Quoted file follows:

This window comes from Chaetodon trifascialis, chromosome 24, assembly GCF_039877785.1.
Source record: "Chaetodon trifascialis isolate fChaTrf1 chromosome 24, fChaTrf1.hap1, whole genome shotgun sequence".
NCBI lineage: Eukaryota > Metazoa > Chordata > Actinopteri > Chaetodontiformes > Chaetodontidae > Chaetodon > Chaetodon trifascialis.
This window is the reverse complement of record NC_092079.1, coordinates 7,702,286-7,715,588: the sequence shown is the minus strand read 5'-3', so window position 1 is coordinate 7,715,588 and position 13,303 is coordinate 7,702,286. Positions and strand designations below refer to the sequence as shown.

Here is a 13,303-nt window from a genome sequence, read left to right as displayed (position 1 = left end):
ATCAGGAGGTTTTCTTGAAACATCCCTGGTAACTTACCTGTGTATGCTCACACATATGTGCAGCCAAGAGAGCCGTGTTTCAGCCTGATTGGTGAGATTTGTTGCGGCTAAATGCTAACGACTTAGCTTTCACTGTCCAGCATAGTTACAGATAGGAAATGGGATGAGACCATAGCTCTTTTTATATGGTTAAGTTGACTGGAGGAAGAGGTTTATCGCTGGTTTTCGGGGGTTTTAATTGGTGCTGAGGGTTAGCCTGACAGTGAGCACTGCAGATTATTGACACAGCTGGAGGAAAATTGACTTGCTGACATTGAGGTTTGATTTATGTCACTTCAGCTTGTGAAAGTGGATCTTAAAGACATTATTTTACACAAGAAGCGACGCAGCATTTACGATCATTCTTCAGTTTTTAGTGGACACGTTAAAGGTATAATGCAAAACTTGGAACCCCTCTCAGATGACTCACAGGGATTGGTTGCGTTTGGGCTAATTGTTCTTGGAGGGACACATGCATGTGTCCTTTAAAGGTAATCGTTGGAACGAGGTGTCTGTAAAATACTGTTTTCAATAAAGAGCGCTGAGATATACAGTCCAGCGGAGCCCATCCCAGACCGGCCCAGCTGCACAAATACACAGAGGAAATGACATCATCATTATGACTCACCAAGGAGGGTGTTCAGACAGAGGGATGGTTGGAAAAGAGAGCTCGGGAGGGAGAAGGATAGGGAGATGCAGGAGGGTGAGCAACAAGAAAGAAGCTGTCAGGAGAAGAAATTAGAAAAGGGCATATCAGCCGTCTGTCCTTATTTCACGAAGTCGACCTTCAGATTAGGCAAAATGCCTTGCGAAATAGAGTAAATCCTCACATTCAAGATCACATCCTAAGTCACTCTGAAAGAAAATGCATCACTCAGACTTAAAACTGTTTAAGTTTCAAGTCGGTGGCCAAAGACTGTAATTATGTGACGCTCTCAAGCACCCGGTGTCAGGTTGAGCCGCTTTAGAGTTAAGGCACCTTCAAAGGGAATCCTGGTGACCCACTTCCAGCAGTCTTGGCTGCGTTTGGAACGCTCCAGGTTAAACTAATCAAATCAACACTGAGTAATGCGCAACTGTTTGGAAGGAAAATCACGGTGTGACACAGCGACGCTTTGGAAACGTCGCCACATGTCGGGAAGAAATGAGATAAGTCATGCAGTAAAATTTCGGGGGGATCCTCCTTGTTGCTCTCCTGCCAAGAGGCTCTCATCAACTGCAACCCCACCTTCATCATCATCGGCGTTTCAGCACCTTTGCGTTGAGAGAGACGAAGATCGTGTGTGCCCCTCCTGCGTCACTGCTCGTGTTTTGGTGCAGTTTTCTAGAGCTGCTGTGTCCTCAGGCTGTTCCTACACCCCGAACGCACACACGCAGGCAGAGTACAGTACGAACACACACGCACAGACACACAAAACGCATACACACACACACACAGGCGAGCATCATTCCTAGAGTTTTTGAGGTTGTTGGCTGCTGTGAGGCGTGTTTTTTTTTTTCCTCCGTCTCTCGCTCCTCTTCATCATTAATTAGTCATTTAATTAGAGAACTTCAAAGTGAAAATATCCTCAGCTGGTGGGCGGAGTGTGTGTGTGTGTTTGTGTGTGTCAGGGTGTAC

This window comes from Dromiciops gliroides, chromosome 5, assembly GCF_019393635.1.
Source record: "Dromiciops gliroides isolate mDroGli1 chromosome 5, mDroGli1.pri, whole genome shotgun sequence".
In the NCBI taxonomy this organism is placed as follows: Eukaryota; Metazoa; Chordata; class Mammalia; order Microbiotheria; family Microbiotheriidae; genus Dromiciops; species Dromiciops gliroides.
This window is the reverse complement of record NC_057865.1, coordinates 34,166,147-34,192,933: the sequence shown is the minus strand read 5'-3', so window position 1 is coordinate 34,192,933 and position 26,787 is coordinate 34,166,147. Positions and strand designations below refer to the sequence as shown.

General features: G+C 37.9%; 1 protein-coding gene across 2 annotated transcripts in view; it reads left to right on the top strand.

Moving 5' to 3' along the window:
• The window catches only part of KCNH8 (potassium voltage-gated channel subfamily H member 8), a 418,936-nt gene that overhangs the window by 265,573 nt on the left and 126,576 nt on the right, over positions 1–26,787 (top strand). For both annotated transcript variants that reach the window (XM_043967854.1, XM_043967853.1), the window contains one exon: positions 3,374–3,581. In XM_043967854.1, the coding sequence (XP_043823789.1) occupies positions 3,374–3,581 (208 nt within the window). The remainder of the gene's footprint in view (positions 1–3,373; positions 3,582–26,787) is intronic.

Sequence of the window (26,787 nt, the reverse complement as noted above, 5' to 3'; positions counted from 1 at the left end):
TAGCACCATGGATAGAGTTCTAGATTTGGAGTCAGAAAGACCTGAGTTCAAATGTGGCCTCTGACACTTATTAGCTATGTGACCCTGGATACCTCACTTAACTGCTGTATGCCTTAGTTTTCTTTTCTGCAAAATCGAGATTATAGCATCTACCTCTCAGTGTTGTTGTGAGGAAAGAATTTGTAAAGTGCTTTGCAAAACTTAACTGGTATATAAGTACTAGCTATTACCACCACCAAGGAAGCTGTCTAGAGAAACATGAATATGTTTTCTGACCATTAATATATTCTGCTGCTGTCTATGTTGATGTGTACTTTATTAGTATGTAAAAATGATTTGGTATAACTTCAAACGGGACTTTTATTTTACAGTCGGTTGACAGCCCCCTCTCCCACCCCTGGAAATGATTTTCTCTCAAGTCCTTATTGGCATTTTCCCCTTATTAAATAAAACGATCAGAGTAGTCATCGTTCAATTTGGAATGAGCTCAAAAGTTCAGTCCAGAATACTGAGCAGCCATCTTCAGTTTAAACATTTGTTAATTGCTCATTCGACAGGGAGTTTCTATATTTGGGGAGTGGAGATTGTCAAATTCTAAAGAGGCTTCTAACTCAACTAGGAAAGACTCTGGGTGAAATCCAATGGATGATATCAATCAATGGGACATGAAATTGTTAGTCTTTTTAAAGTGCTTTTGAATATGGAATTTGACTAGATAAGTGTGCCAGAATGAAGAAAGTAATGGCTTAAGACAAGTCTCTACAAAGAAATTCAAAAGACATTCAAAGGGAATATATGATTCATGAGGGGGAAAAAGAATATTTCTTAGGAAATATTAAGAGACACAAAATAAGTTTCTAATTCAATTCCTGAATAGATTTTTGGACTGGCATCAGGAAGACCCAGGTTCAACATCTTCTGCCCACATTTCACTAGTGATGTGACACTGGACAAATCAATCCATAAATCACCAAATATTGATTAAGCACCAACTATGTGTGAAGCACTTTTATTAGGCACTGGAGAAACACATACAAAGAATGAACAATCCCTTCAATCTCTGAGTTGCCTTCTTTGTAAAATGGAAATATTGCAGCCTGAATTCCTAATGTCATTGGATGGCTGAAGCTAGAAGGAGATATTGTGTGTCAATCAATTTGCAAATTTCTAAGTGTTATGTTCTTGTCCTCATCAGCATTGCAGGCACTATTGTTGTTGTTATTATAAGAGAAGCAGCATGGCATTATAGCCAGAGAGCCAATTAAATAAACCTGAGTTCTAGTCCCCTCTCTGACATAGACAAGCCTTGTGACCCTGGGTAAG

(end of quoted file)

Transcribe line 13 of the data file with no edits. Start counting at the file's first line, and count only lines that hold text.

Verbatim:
• The window catches only part of KCNH8 (potassium voltage-gated channel subfamily H member 8), a 418,936-nt gene that overhangs the window by 265,573 nt on the left and 126,576 nt on the right, over positions 1–26,787 (top strand). For both annotated transcript variants that reach the window (XM_043967854.1, XM_043967853.1), the window contains one exon: positions 3,374–3,581. In XM_043967854.1, the coding sequence (XP_043823789.1) occupies positions 3,374–3,581 (208 nt within the window). The remainder of the gene's footprint in view (positions 1–3,373; positions 3,582–26,787) is intronic.